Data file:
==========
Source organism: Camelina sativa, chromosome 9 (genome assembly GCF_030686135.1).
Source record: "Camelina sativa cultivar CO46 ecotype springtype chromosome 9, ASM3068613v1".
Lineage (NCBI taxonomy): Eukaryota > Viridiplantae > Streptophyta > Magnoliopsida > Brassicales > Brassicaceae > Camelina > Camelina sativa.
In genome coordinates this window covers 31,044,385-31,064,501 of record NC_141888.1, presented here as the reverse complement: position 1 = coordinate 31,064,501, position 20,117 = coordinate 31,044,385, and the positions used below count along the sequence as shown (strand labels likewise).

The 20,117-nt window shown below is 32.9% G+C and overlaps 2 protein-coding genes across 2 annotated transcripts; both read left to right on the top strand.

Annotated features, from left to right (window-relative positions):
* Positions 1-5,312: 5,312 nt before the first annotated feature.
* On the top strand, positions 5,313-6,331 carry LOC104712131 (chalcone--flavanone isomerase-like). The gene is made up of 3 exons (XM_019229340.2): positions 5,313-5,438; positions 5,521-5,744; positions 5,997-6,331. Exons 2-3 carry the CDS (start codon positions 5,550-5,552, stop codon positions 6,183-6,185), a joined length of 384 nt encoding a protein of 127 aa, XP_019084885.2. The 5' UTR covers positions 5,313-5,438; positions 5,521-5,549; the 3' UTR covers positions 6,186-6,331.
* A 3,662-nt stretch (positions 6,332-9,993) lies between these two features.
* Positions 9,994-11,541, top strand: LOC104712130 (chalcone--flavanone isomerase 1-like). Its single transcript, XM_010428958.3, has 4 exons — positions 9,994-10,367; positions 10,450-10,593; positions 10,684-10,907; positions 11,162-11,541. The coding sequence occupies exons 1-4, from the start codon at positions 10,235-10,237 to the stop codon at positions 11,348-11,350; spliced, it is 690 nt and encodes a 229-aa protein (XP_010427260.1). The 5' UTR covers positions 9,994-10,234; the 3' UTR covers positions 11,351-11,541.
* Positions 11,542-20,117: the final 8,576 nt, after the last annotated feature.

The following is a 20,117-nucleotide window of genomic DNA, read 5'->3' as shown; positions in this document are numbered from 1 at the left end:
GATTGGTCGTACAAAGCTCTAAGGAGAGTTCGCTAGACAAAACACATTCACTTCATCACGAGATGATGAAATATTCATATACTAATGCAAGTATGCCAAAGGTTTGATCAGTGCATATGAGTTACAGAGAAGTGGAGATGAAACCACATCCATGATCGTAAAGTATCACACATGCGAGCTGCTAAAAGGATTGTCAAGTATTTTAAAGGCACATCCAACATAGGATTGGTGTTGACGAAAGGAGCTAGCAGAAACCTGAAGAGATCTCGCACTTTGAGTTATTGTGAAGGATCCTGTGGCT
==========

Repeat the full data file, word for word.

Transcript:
Source organism: Camelina sativa, chromosome 9 (genome assembly GCF_030686135.1).
Source record: "Camelina sativa cultivar CO46 ecotype springtype chromosome 9, ASM3068613v1".
Lineage (NCBI taxonomy): Eukaryota > Viridiplantae > Streptophyta > Magnoliopsida > Brassicales > Brassicaceae > Camelina > Camelina sativa.
In genome coordinates this window covers 31,044,385-31,064,501 of record NC_141888.1, presented here as the reverse complement: position 1 = coordinate 31,064,501, position 20,117 = coordinate 31,044,385, and the positions used below count along the sequence as shown (strand labels likewise).

The 20,117-nt window shown below is 32.9% G+C and overlaps 2 protein-coding genes across 2 annotated transcripts; both read left to right on the top strand.

Annotated features, from left to right (window-relative positions):
* Positions 1-5,312: 5,312 nt before the first annotated feature.
* On the top strand, positions 5,313-6,331 carry LOC104712131 (chalcone--flavanone isomerase-like). The gene is made up of 3 exons (XM_019229340.2): positions 5,313-5,438; positions 5,521-5,744; positions 5,997-6,331. Exons 2-3 carry the CDS (start codon positions 5,550-5,552, stop codon positions 6,183-6,185), a joined length of 384 nt encoding a protein of 127 aa, XP_019084885.2. The 5' UTR covers positions 5,313-5,438; positions 5,521-5,549; the 3' UTR covers positions 6,186-6,331.
* A 3,662-nt stretch (positions 6,332-9,993) lies between these two features.
* Positions 9,994-11,541, top strand: LOC104712130 (chalcone--flavanone isomerase 1-like). Its single transcript, XM_010428958.3, has 4 exons — positions 9,994-10,367; positions 10,450-10,593; positions 10,684-10,907; positions 11,162-11,541. The coding sequence occupies exons 1-4, from the start codon at positions 10,235-10,237 to the stop codon at positions 11,348-11,350; spliced, it is 690 nt and encodes a 229-aa protein (XP_010427260.1). The 5' UTR covers positions 9,994-10,234; the 3' UTR covers positions 11,351-11,541.
* Positions 11,542-20,117: the final 8,576 nt, after the last annotated feature.

The following is a 20,117-nucleotide window of genomic DNA, read 5'->3' as shown; positions in this document are numbered from 1 at the left end:
GATTGGTCGTACAAAGCTCTAAGGAGAGTTCGCTAGACAAAACACATTCACTTCATCACGAGATGATGAAATATTCATATACTAATGCAAGTATGCCAAAGGTTTGATCAGTGCATATGAGTTACAGAGAAGTGGAGATGAAACCACATCCATGATCGTAAAGTATCACACATGCGAGCTGCTAAAAGGATTGTCAAGTATTTTAAAGGCACATCCAACATAGGATTGGTGTTGACGAAAGGAGCTAGCAGAAACCTGAAGAGATCTCGCACTTTGAGTTATTGTGAAGGATCCTGTGGCT